his sweetheart Mary Helen and bought their first home. When our family grew out of that small
    bungalow we moved to Warren where more little Hagoods joined the clan.
    As a child Martha loved ballet. I would drive her to practice and was delighted by her youthful joy and
    enthusiasm. In later school years Martha learned how to play the flute, not great, but her love for dance and music was so apparent. And cats. Martha always had a stray kitten or a cat, she loved cats
    and they loved her.
    Martha was tenacious and focused when she discovered her career path in Accountancy. She excelled
    and has been so successful and respected in her chosen field.
    I will always remember my sister as a joyful, caring and generous soul. If times were different I would
    attend Martha’s memorial and be with her husband Tim and her children to share in our family’s
    grief and loss and recall my sister who lived her life with such grace and purpose.
    You will always live in my heart dear Martha.
    Your loving brother, Alan.

  4. candle 2Aunt Martha – I wish nothing more than to be there. You were an inspiration and a total rock star. I will never forget you. I love you. Rest In Peace.

  5. Martha was one of the smartest and most caring people I have ever known. She was a sharp businessperson, but always kept things in perspective and was always willing to listen to another point of view. She had a certain glow about her that was always there. She was inspirational as the partner in charge of the Los Angeles office of PwC. As one of her partners there, I will always treasure the twenty years I knew her.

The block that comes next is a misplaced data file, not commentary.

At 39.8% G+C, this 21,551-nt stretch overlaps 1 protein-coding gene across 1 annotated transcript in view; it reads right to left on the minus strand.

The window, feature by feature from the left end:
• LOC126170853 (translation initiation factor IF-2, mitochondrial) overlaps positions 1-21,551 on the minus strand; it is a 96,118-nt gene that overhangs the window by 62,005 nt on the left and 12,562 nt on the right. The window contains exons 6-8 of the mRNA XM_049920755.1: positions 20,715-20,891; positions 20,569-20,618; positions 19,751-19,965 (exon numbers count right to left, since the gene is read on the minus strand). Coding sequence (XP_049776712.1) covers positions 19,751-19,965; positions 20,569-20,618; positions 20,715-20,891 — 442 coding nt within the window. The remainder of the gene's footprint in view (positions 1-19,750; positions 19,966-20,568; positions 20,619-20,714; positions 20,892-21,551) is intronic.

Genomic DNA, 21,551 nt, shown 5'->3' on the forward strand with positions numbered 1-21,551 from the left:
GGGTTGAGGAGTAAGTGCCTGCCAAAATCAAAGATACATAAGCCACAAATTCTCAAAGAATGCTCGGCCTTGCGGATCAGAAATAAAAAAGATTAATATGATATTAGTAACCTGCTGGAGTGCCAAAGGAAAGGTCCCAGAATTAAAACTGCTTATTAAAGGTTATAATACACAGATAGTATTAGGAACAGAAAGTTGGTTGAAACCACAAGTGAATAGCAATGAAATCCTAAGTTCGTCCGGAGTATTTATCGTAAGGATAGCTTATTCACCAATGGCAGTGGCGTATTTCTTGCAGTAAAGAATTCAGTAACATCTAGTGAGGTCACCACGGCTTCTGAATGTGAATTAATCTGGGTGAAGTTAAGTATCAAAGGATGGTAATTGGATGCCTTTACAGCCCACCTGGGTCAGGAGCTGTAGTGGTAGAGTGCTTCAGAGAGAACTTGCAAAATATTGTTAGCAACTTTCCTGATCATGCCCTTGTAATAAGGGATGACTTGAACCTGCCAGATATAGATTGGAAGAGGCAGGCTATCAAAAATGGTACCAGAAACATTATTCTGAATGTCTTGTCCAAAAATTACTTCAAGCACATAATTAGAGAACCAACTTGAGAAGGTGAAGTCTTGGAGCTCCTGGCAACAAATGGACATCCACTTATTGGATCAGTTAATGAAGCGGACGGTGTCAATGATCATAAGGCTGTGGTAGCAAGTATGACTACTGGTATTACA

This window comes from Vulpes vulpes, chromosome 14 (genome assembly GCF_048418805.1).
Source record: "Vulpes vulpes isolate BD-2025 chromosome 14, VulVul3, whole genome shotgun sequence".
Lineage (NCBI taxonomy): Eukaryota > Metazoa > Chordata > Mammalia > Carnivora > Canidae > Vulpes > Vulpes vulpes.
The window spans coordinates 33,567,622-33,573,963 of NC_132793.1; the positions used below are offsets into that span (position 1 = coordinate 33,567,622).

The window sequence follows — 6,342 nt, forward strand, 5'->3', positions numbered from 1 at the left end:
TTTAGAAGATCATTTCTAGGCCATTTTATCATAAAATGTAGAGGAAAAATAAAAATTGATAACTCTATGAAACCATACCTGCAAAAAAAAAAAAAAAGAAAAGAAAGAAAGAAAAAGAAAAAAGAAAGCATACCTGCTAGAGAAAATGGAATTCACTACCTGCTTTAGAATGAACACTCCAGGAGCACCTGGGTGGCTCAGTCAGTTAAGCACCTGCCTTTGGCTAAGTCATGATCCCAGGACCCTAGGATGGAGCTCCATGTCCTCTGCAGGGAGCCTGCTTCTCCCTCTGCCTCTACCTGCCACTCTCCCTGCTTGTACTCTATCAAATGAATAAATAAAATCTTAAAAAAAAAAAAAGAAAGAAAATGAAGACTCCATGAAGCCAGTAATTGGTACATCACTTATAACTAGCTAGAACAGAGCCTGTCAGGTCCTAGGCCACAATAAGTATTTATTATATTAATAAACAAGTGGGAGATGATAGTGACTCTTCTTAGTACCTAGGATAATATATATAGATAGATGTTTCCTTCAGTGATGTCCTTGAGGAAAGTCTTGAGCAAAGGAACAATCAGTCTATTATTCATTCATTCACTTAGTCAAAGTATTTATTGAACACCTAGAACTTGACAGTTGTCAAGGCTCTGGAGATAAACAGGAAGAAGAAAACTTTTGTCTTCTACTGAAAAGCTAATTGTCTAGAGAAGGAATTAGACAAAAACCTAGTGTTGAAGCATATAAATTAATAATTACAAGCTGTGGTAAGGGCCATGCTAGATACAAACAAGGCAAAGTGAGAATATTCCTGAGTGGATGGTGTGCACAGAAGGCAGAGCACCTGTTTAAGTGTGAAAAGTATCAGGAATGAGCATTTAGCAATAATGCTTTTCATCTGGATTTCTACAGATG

6. candle 2The PwC Seattle office is so sorry to hear of Martha’s passing and our condolences and thoughts are with her family.

  7. candle 2Martha was my younger sister and a remarkable woman. She has given me so many wonderful memories, especially when she watched my grandson Mason. Love goes on forever and she will always be in my heart. Ginny

  8. Martha was a wonderful partner. She had an inner radiance about her that shown through her beautiful smile. Martha was a trailblazer and a great example and mentor to many. My thoughts and prayers for comfort to her beautiful family as you grieve her loss, but eternal hope as she guides you now from heaven.

  9. candle 7Martha was a true mentor and guide to me at PwC. I would often consult her on matters internal and external and she always brought a great perspective to the discussions. Overtime we became good friends. I am so sorry to learn of her passing. She will be missed by so many.

  10. Martha will be truly missed. She was a lovely thoughtful and compassionate person and my admiration for her integrity and philanthropy influenced my life substantially She was smart and funny and devoted to her family. Our loss is heaven’s addition of a beautiful angel. Love and prayers to her family and friends.